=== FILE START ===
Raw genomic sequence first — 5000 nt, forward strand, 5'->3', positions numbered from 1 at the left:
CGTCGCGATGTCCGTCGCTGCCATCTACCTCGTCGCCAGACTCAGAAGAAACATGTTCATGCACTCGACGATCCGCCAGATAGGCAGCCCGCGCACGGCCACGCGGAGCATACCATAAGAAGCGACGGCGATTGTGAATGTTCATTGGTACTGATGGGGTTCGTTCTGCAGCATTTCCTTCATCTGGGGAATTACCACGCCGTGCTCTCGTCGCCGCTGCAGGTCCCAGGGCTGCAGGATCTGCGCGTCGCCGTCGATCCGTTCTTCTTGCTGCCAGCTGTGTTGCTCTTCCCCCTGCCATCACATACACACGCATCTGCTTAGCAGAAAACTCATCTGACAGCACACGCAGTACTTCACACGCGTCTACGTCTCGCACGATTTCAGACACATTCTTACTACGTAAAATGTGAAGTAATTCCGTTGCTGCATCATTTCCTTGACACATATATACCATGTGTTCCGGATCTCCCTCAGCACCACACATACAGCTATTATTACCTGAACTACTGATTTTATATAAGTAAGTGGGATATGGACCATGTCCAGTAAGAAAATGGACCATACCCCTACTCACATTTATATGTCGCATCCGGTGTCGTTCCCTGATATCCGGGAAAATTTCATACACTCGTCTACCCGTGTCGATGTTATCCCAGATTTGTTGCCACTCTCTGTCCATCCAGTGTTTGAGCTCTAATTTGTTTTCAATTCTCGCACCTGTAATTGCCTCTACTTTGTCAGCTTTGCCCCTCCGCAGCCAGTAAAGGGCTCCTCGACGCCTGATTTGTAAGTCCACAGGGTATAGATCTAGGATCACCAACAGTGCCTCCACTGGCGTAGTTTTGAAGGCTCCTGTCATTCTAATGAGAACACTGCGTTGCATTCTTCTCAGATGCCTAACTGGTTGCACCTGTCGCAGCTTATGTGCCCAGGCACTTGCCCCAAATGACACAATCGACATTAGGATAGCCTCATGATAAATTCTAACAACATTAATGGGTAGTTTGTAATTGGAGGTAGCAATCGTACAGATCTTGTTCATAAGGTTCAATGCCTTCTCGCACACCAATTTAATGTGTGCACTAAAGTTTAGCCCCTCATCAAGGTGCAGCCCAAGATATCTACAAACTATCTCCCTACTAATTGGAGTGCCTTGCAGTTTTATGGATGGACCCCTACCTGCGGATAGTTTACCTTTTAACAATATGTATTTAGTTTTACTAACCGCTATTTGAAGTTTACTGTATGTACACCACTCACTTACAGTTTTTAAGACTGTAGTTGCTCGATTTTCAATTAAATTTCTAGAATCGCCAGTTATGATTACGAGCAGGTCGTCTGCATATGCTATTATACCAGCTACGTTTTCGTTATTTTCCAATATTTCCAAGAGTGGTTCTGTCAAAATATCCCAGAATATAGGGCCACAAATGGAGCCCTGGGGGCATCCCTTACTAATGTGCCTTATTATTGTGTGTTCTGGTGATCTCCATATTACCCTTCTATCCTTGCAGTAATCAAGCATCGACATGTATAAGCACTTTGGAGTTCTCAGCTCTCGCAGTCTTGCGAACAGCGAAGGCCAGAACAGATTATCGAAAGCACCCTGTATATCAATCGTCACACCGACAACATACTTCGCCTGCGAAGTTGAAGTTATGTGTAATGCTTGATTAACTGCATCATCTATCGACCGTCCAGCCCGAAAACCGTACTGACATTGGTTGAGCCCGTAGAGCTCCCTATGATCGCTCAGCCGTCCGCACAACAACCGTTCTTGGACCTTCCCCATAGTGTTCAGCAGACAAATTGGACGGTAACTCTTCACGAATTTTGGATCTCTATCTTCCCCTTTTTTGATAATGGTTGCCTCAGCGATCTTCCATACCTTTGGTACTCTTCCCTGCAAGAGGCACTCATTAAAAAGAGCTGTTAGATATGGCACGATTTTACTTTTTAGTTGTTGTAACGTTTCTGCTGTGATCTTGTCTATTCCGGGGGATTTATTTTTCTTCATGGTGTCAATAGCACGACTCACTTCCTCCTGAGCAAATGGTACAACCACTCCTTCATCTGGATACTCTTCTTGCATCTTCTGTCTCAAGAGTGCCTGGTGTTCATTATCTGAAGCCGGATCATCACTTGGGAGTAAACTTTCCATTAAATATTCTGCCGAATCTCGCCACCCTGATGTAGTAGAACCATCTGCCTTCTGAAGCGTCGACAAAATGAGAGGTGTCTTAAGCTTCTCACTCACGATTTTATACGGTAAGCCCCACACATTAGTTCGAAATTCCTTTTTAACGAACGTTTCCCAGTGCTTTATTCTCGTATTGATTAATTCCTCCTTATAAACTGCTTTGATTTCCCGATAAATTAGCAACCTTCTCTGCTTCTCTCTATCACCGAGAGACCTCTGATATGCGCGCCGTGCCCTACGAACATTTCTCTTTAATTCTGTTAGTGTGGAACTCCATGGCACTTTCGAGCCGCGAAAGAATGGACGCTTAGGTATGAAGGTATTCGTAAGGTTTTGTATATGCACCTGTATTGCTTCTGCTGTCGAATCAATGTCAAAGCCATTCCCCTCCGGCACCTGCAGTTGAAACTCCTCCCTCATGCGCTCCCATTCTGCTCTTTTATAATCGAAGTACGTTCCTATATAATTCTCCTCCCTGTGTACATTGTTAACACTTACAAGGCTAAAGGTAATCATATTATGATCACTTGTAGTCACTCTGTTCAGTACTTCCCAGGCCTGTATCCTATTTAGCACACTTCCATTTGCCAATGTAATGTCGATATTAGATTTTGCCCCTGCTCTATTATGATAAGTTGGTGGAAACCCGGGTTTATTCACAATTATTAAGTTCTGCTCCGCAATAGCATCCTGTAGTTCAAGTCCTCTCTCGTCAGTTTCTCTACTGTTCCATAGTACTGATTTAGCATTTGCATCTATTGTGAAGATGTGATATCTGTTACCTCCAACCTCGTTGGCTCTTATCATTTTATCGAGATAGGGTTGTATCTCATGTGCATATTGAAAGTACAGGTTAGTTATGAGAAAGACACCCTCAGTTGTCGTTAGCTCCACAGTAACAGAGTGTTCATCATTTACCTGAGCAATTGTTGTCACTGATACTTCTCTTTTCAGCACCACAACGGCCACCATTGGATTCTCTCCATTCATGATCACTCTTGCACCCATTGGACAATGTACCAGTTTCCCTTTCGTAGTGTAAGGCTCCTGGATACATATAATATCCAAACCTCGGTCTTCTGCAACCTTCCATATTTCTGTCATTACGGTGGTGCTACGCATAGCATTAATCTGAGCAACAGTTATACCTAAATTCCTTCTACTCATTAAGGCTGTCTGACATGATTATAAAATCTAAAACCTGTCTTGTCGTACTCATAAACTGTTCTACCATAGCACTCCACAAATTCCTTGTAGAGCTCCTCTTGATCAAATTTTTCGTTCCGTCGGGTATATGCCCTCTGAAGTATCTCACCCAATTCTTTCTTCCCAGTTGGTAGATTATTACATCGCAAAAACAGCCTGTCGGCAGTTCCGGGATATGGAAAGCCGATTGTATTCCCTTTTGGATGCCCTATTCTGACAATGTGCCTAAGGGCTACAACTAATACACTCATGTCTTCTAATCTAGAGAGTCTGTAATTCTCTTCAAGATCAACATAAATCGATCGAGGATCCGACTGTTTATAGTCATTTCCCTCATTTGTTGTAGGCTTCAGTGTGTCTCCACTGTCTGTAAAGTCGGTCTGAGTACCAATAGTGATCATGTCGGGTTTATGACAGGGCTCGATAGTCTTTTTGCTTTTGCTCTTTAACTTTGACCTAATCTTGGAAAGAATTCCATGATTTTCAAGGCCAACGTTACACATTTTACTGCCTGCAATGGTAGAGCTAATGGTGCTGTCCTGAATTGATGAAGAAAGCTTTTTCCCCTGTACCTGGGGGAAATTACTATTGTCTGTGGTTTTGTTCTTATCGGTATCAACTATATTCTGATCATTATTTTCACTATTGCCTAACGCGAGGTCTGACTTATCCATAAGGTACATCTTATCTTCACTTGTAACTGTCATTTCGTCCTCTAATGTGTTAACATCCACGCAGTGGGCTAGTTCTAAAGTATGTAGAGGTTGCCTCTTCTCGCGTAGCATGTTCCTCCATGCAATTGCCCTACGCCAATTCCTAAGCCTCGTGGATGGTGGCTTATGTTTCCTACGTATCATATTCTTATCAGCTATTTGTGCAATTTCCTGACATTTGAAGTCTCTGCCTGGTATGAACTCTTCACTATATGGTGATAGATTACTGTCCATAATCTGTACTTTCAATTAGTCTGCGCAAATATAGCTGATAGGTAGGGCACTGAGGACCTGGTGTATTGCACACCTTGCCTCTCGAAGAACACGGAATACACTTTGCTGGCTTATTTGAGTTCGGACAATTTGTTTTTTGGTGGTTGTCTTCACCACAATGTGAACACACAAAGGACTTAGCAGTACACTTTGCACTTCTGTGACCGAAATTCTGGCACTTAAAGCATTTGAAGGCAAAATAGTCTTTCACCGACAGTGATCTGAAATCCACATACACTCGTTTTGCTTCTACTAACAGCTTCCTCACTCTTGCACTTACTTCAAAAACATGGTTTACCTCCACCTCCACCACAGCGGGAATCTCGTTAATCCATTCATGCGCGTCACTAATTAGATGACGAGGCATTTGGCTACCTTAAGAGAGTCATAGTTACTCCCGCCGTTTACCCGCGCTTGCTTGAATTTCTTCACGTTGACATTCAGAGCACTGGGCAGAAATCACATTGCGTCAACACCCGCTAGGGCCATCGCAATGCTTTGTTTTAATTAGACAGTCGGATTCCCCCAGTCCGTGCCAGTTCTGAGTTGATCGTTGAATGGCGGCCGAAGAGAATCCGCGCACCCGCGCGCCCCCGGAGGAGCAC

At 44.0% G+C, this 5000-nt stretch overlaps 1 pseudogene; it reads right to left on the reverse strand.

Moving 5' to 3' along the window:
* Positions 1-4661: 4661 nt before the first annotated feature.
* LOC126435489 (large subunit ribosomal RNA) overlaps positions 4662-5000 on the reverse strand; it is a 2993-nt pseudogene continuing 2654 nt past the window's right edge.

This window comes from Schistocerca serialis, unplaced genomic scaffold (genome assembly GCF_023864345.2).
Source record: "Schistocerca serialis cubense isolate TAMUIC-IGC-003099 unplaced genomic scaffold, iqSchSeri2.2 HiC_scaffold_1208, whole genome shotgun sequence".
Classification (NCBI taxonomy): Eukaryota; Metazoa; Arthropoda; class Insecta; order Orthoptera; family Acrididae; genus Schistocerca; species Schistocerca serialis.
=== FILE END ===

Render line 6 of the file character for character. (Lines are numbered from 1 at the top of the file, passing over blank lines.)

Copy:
* LOC126435489 (large subunit ribosomal RNA) overlaps positions 4662-5000 on the reverse strand; it is a 2993-nt pseudogene continuing 2654 nt past the window's right edge.